8 Oct 2008

French move on UK nukes is no answer to energy security

French company EDF has bought Gloucester-based British Energy and plans to build more nuclear plants - meanwhile German utility, E.ON, has signed an agreement for a new nuclear reactor at Oldbury - just 16 miles from Stroud.

Photo: T-shirts for sale in the Shambles, Stroud

This move by German-owned E.ON is confusing as it is comes four months after the American-Japanese consortium of Toshiba-Westinghouse announced it was developing its own scheme there (see more here).

Anyhow all this prompted me to write a letter yesterday evening to the local press (see here - this blog goes into more detail) - especially as it is difficult to envisage any other country prepared to hand over control of such an important part of its infrastructure to what is effectively another state. The deal means British taxpayers remain on the hook for a whole host of liabilities - included any breaches of its operating licence and over employment and redundancy costs for its 6,000 workers - EDF and its UK subsidiaries are ringfenced from these liabilities under the proposed takeover.

Plus as many commentators have said our domestic electricity bills will go up while French customers will enjoy cheaper power. Worse still, despite reassurances to the contrary, taxpayers will be subsidising nukes. Already in two key expenditure areas official statements confirm that subsidies will continue (see here). Furthermore the industry maintains that the cost of decommissioning new nuclear power stations and the disposal of the associated nuclear waste has been allowed for in the costings for these new stations. However there is not even a site selected for a long-term nuclear waste storage facility so how is it possible to include for a share of the cost of this facility and the long-term attendant costs?

Our Government's own advisors have shown we can meet our energy needs through renewables and that nuclear is not the answer to Climate Change as this requires a faster input than nuclear is capable of providing (see recent Greenpeace report here). Sadly EDF is determined to block renewables because, as the company admits, growth in the renewables industry will kill off any hopes for more nuclear power. Shamefully the government's renewable power strategy has just been branded as "ineffective and very expensive", according to a damning review by the International Energy Agency.

Much has been made by the nuclear industry of the first new reactor in Finland, yet it has serious problems in construction compounded by a serious fire, a £1 billion overspend and is already two and a half years behind schedule. Add to that the risks from terrorism, local health risks and long-term storage of highly radioactive fuel and it is clear the Government must put a stop to it's ridiculous misguided nuclear plans.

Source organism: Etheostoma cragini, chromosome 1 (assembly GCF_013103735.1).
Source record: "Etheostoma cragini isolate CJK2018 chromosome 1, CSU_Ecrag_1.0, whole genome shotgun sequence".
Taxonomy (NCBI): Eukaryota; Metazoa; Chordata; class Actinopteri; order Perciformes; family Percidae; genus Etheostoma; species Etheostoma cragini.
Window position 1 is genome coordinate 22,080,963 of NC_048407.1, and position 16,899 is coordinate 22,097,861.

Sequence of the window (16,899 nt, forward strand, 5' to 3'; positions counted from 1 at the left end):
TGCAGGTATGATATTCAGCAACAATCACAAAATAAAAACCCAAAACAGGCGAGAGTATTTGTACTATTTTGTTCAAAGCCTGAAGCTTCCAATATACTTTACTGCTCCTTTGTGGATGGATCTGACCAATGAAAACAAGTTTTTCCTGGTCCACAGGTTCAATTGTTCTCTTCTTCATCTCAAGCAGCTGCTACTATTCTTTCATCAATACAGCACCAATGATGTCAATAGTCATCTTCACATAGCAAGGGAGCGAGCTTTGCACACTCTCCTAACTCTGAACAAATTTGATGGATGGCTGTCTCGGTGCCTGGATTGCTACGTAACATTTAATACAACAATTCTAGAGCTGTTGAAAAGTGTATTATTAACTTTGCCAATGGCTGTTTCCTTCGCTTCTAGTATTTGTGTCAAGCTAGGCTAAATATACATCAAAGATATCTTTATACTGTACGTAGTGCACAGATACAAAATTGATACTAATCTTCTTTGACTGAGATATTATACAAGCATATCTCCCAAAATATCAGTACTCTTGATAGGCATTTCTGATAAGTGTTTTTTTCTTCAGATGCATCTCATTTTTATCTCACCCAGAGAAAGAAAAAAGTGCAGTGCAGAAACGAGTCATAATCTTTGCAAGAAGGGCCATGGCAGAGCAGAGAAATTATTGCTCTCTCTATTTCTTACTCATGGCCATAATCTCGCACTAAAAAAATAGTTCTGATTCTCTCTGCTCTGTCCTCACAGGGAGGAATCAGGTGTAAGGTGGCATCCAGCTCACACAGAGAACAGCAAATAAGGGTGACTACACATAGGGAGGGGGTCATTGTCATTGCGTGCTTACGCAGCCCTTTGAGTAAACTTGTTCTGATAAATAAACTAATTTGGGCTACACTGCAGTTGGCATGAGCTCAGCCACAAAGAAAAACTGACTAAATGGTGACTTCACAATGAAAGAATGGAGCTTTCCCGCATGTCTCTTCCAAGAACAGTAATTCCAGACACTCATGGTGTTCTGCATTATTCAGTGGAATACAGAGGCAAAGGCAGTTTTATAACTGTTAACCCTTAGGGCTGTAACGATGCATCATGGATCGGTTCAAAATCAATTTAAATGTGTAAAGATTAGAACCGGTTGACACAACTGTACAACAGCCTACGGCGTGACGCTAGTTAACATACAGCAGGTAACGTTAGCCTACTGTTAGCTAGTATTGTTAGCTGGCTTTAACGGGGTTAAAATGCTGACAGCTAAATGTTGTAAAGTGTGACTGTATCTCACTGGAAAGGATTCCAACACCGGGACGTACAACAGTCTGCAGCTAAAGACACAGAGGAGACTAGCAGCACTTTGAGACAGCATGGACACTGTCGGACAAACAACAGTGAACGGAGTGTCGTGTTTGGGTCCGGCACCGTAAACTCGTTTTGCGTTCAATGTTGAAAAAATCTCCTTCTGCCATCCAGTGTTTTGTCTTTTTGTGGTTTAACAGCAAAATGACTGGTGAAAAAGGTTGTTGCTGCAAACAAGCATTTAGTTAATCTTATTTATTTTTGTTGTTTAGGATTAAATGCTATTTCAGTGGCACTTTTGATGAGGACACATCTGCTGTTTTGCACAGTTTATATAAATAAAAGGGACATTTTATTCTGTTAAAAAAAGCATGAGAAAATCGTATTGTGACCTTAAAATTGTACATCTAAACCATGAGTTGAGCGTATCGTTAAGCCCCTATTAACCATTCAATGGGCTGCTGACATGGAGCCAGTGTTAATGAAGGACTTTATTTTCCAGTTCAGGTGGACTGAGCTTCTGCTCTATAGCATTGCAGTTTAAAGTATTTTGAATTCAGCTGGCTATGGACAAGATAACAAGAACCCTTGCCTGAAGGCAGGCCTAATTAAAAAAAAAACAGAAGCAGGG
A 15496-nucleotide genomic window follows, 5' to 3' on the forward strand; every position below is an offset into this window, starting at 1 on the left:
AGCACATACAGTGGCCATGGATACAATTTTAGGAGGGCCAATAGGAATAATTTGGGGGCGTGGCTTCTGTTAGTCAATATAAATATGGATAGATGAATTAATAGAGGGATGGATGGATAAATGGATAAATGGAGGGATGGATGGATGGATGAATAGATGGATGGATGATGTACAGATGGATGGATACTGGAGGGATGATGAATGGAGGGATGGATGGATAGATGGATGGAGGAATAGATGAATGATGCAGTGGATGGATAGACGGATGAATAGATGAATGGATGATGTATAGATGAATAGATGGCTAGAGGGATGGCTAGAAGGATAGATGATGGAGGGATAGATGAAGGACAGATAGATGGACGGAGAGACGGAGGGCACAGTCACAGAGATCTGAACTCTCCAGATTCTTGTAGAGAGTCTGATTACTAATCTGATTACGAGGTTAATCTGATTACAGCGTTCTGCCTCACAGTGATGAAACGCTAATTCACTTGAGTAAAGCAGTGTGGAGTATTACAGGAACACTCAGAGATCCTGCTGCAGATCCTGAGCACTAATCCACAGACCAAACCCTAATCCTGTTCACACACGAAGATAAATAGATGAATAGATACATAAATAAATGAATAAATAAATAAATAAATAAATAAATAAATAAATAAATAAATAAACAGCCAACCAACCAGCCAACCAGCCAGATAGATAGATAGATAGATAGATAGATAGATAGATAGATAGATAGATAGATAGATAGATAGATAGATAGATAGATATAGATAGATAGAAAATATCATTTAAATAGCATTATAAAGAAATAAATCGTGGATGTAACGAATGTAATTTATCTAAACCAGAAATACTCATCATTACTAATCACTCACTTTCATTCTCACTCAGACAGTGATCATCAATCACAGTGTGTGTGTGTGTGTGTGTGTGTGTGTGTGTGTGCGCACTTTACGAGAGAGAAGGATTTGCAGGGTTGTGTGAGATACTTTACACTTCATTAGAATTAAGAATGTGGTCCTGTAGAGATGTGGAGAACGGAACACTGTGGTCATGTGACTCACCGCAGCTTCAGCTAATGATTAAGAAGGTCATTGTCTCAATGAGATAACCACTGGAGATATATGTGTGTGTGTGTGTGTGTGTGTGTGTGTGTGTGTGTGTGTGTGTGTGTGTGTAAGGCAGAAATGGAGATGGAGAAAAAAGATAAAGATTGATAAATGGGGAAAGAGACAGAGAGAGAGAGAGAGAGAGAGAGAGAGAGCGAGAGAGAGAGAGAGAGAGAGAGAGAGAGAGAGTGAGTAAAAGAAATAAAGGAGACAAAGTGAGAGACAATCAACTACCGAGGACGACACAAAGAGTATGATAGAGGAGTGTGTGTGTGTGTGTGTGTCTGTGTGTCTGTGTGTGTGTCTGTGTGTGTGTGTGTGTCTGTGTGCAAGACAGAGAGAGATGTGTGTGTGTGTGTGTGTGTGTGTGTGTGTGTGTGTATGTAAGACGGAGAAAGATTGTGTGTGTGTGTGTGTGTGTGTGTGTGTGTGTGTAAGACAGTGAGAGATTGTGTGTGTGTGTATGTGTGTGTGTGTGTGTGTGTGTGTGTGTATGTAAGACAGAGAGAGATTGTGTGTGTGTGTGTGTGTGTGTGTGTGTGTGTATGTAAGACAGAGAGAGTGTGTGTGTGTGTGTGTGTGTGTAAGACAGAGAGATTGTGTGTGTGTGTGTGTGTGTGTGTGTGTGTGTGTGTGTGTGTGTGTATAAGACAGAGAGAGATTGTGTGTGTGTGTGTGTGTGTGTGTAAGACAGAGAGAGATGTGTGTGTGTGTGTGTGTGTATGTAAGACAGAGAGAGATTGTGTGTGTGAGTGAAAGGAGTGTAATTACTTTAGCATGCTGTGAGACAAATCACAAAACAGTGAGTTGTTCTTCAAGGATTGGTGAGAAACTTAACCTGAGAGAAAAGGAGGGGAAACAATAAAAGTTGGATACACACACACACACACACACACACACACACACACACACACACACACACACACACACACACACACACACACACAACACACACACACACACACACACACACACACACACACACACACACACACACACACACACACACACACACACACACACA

It was interesting to see that even the Conservatives now have doubts. First David Cameron said nuclear was a 'last resort', then they told people they were in favour of nuclear power, but now Alan Duncan has gone back to saying the Tories are not convinced new nuclear is necessary - only that it 'may' be needed.

Furthermore in France itself doubts about the nuclear path have started to creep in after a series of incidents over the past three months: untreated uranium has overflowed into a river, excess radioactive gas has been emitted, combustible material has got caught in a reactor, and EDF workers have been exposed to low-level radiation. Indeed I understand there have been various demonstrations in the last week. Plus many have plants have seen closures - well for that matter UK reactors are in pretty poor shape - more than half of Britain's nuclear power stations are either closed or working at reduced capacity. Six of the UK's ten nuclear stations are not operating at full capacity. Three are completely closed, one is operating at half capacity and two have been reduced to 70 per cent because of safety fears.

But enough on this for the moment - must to work...

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